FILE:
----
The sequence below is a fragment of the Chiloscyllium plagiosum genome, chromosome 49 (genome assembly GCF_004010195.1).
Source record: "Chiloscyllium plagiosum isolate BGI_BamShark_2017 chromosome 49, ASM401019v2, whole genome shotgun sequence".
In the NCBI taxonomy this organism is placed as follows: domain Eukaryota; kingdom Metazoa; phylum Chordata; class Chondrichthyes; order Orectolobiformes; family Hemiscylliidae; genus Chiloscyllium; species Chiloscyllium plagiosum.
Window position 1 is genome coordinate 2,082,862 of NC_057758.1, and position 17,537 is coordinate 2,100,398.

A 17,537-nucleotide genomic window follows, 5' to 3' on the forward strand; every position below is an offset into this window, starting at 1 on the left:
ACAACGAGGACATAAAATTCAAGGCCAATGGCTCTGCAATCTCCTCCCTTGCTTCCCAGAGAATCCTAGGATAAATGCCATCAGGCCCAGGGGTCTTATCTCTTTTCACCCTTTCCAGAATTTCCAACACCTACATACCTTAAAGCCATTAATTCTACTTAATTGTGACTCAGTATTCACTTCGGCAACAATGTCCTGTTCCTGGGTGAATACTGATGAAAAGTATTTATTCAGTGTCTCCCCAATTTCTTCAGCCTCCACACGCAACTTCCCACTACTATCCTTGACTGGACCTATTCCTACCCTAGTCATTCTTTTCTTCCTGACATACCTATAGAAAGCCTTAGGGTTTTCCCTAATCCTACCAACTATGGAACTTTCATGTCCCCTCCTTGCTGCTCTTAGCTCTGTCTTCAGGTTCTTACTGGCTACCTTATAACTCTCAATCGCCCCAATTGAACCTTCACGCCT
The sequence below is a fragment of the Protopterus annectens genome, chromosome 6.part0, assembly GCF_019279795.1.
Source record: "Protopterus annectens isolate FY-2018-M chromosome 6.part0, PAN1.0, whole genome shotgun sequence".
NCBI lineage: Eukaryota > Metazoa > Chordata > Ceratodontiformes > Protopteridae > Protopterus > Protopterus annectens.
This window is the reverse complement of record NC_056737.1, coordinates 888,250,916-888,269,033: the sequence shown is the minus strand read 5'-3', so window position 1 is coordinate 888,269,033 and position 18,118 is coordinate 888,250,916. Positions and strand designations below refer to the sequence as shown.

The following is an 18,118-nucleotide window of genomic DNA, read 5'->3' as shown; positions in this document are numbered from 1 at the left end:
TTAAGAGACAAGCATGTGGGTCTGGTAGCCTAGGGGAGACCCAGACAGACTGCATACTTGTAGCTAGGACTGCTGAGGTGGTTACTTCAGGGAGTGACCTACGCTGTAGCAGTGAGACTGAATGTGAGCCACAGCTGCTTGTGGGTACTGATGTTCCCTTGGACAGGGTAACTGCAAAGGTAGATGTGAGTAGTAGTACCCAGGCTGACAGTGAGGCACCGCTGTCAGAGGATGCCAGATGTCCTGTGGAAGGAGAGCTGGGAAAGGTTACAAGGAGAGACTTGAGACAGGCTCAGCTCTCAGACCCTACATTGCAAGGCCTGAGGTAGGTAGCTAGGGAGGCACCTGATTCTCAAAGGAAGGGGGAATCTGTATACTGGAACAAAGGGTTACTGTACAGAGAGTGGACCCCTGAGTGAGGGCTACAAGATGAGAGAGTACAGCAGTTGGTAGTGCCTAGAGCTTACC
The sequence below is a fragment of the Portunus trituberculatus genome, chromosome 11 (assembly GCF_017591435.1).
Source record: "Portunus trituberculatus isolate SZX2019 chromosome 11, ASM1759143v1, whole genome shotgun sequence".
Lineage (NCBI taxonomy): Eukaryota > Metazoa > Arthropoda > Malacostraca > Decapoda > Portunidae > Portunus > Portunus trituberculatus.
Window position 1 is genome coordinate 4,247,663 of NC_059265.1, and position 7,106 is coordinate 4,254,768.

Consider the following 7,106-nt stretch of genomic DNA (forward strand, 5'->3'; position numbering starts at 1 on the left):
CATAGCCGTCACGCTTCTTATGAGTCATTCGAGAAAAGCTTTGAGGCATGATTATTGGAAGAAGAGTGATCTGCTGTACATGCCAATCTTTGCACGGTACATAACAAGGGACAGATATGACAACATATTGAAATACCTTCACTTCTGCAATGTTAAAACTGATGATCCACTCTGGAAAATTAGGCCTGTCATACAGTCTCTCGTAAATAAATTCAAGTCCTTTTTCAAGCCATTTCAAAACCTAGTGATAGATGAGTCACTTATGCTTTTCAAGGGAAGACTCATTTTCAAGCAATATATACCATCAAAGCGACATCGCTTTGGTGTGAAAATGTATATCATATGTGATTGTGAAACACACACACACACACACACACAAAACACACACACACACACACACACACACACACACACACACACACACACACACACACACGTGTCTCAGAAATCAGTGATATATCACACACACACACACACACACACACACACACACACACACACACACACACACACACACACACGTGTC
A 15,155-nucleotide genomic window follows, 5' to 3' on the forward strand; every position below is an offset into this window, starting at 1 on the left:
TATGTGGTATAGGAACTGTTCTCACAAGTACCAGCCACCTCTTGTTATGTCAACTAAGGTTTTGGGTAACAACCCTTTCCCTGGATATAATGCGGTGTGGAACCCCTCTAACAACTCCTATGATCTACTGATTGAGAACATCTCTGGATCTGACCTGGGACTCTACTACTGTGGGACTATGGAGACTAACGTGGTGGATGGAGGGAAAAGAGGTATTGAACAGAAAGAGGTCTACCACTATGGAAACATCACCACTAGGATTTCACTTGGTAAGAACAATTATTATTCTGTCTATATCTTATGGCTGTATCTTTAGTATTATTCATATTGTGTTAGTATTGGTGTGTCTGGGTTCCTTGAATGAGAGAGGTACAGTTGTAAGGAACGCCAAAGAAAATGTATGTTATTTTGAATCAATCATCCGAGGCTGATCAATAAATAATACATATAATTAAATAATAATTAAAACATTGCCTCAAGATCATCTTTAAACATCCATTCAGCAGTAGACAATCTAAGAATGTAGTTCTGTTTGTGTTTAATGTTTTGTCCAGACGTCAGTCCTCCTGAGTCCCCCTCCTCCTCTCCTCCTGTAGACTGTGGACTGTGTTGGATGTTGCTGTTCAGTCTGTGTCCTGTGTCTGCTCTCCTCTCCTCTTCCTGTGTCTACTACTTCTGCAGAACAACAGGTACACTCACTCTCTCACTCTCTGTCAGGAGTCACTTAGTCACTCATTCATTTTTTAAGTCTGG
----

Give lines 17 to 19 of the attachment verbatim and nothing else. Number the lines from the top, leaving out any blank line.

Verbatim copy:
Consider the following 7,106-nt stretch of genomic DNA (forward strand, 5'->3'; position numbering starts at 1 on the left):
CATAGCCGTCACGCTTCTTATGAGTCATTCGAGAAAAGCTTTGAGGCATGATTATTGGAAGAAGAGTGATCTGCTGTACATGCCAATCTTTGCACGGTACATAACAAGGGACAGATATGACAACATATTGAAATACCTTCACTTCTGCAATGTTAAAACTGATGATCCACTCTGGAAAATTAGGCCTGTCATACAGTCTCTCGTAAATAAATTCAAGTCCTTTTTCAAGCCATTTCAAAACCTAGTGATAGATGAGTCACTTATGCTTTTCAAGGGAAGACTCATTTTCAAGCAATATATACCATCAAAGCGACATCGCTTTGGTGTGAAAATGTATATCATATGTGATTGTGAAACACACACACACACACACACACAAAACACACACACACACACACACACACACACACACACACACACACACACACACACACACGTGTCTCAGAAATCAGTGATATATCACACACACACACACACACACACACACACACACACACACACACACACACACACACACACACGTGTC
A 15,155-nucleotide genomic window follows, 5' to 3' on the forward strand; every position below is an offset into this window, starting at 1 on the left: